one out of a 1,000 regular people would believe your 'absolute truth' crazy story, today, you
still have access to 2,790,000 on Facebook alone."

The New News Platform

Another part of the problem is that so many mainstream news outlets are in decline. Instead of
looking to trusted journalists and reporters who break stories and research facts, people accept
what people tweet or post – and accept that as news.

This in turn allows these conspiracies to find an audience – one that is larger than any single
media outlet today.

"The social platforms give these fringe stories credibility by association," explained Safko.
"They are posted there, alongside hundreds of other, credible stories and there is no way to
really tell the fake news from the real news."

This also comes as people are less trusting of the news yet will put that trust in social platforms.

"The polarization of media sources combined with the ease of sharing on social media has led to
conspiracy theories to be more pervasive than ever before," added Dr. Mai-Ly Nguyen Steers,
assistant professor in the school of nursing at Duquesne University.

"People tend to buy into conspiracy theories because they are engaging in what social
psychologists have deemed as 'motivated reasoning,'" added Nguyen Steers. "That is, they
are more apt to accept and rationalize a conspiracy theory that falls in line with their
pre-existing worldview. This is compounded by the fact that look and feel of fake news is
often like real news and in the past, this misinformation has not been vetted by either social
media platforms or the sharers of the social media content."

Ease Of Proliferation

The other reason that a conspiracy theory can gain traction and go from a fringe theory to an
almost accepted fact – such as the widely held belief that Covid-19 started in a lab despite
top medical officials stating the numerous reasons why it is unlikely – is that information
can spread faster than ever.

"What has dramatically changed is the currency that is given conspiracy theories today,"
suggested Bausman. "This is due in large part to their ease of proliferation in the culture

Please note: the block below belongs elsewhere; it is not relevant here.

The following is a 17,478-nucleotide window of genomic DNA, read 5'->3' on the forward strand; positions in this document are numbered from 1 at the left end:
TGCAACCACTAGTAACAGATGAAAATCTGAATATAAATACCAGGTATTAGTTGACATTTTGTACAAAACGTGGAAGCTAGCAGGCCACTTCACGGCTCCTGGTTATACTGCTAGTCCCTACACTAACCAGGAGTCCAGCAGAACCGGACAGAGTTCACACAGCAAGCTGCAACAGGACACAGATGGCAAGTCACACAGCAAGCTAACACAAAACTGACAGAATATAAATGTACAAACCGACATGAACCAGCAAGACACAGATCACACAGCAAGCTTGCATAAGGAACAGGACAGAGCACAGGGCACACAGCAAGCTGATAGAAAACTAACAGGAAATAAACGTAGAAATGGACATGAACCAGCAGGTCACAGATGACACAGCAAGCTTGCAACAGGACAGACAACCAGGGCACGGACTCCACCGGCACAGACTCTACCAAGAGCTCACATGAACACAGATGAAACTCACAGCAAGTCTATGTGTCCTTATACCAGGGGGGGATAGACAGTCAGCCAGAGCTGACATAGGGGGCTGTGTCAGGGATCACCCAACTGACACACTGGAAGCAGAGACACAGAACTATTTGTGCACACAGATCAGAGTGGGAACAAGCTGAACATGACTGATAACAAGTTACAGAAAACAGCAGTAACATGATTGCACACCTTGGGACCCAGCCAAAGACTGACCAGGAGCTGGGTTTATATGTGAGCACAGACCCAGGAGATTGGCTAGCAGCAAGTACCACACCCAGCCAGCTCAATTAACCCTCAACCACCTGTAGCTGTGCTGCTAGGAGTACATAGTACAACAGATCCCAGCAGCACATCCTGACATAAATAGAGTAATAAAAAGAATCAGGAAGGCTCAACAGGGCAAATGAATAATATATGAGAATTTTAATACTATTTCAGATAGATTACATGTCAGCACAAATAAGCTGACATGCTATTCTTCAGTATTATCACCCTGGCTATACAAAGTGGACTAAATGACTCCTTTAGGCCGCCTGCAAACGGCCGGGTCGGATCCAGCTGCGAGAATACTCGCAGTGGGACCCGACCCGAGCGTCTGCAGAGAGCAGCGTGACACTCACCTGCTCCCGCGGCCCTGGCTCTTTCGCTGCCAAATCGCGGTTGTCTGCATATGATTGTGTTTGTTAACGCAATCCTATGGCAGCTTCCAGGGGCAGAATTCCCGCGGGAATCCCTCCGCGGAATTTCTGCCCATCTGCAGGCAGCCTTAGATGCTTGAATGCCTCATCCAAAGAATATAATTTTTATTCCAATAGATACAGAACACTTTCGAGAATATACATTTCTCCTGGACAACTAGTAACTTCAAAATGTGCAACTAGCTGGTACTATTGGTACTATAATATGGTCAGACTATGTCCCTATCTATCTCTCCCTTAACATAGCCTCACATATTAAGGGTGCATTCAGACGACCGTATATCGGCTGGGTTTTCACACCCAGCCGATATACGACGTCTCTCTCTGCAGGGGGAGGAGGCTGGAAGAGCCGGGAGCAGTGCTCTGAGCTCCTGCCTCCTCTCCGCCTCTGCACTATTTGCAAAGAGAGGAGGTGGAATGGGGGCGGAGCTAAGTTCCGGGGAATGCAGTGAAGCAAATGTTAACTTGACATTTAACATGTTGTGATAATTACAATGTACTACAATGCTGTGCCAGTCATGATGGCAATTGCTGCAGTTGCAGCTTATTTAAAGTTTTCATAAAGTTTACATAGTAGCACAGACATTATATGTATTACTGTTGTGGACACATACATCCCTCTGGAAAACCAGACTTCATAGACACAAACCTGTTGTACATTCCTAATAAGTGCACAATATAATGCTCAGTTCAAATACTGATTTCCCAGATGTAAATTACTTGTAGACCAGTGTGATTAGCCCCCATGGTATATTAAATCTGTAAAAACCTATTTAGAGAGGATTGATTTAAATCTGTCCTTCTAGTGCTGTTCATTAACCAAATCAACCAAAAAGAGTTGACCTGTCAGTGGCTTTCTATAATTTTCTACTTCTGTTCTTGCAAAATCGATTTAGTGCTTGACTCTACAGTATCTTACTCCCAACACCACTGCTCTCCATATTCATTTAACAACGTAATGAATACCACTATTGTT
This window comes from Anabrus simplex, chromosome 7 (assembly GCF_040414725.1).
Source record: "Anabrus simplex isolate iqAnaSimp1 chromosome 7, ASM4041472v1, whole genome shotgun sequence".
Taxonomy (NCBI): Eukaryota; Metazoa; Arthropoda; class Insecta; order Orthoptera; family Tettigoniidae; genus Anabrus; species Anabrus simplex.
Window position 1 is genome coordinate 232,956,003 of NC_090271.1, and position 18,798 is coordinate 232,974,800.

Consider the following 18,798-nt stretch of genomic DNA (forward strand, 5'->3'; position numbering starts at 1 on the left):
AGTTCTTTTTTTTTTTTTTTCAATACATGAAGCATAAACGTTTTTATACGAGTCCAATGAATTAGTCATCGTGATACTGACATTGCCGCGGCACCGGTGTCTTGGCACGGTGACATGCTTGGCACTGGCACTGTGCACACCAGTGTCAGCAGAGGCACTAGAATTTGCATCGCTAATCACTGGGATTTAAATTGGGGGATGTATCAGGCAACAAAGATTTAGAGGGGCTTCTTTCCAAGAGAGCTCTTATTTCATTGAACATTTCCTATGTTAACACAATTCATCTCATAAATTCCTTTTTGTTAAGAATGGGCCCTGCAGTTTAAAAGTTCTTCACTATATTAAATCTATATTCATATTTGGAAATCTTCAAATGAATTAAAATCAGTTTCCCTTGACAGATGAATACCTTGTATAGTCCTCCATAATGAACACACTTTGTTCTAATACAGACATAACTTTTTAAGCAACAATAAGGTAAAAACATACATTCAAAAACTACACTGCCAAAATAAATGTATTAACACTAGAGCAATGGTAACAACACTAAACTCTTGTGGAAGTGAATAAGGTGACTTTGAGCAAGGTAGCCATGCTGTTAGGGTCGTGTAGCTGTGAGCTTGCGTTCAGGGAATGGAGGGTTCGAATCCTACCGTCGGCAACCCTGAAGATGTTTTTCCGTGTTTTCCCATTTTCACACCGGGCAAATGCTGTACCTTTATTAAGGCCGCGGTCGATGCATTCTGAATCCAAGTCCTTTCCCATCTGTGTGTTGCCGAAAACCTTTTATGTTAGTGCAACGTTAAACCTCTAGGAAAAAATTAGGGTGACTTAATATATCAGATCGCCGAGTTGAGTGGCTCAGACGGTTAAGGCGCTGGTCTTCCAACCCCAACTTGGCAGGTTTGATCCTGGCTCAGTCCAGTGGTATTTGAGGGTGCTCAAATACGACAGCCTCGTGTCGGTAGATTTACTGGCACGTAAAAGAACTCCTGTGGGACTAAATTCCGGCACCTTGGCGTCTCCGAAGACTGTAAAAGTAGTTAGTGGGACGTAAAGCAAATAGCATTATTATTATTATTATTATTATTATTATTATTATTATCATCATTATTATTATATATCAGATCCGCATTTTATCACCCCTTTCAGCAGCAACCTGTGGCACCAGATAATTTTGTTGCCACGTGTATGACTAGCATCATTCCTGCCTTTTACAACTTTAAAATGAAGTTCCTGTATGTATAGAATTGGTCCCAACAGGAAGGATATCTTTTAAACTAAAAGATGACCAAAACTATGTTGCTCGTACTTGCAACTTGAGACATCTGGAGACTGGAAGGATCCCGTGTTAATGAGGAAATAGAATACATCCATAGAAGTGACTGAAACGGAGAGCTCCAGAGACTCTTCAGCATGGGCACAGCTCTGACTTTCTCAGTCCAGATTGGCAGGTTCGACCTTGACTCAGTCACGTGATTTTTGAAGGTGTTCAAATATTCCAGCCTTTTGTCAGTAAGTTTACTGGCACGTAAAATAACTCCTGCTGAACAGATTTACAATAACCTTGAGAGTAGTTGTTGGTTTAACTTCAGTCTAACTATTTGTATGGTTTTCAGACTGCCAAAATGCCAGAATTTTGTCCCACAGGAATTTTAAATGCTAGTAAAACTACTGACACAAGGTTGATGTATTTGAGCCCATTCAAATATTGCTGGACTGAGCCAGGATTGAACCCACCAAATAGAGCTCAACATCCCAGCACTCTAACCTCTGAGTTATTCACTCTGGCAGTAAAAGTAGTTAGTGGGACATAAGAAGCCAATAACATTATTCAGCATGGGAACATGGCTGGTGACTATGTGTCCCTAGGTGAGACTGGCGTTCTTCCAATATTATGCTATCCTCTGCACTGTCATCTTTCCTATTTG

through social media." Yet, it is not simply that the public has greater exposure to such
theories for consumption but that they have so much currency today.

"It is also the manipulation of credibility that social media platforms bestow on these
theories," Bausman added. "Bluntly speaking, people that are less likely to engage in critical
thinking are most susceptible to believing such theories. These same individuals are also more
likely to assume something is credible simply because they viewed it on the Internet."

Close Association

The other aspect of social media in spreading such theories is that users have built in "trust"
with those they've "friended" or regularly follow. As newsrooms have shrunk and the political
divide has made many question whether the news outlets are biased, we trust those we know.

"It is costly to question and critique every piece of information we encounter, so we rely on
social cues to attribute validity to a message," said Dr. Jorge Barraza, Ph.D., professor in
the online Master of Science in Applied Psychology program at the University of Southern
California. "Social media amplifies the impact of these theories as they are shared by
friends and relatives. Even when they are not shared by known others, the information is
intermingled with content from trusted others so it is more likely to be trusted too."



Modern Day Cowboy: An Ode To Papaw

Everyday, my grandfather used to sit at his kitchen table in the same chair with a beer in one hand
and the Daily Corinthian in the other. I’d visit him when I’d travel back to the South, and like the
creature of habit he was, his greeting was always the same.

“Get in here, Hollywood.” He’d tease. That’s what he called me, since the rest of my new world knew
me as Tennessee.

“You can always come home.” He’d tell me every time we spoke. I used to believe he was saying this
in anticipation of my inevitable failure, but as I grew older I realized that it was meant to be a reminder:
my family would always be there should I need them.

He never was quite like anyone else. An old-school cowboy, whose modern steed took form in an
eighteen-wheel big rig. He drove cross-country for forty-something years, but no matter how far he
went, his heart was always in Corinth, Mississippi, with his high school sweetheart, the love of his life,
my grandmother.

When we lost her four years ago, I remember my mother saying that he wouldn’t make it without her.
It angered me. Of course he would. You can’t die of a broken heart. But I hadn’t taken into account the
fifty-plus years they’d spent together. She was his person.

Shortly after her passing, his health began to decline. The man who I used to watch tinker around in
his shop and blaze trails on his John Deere tractor could barely shuffle himself down the hallway in a
wheelchair. His sleep patterns became irregular, and bedsores were forming in inches and then feet.

My mother used to drive down from Tennessee to see him every week. They’d talk about life, history,
politics, anything really. But he would always, always ask about me.

He loved hearing about the different movies and TV shows I worked on. The celebrities I’d met. The
only ones he recognized were Barbara Eden and Tippy Hedren, but it was fun for him all the same.

Once, I even had Dawn Wells call and wish him a happy Birthday. He told my mother it made him the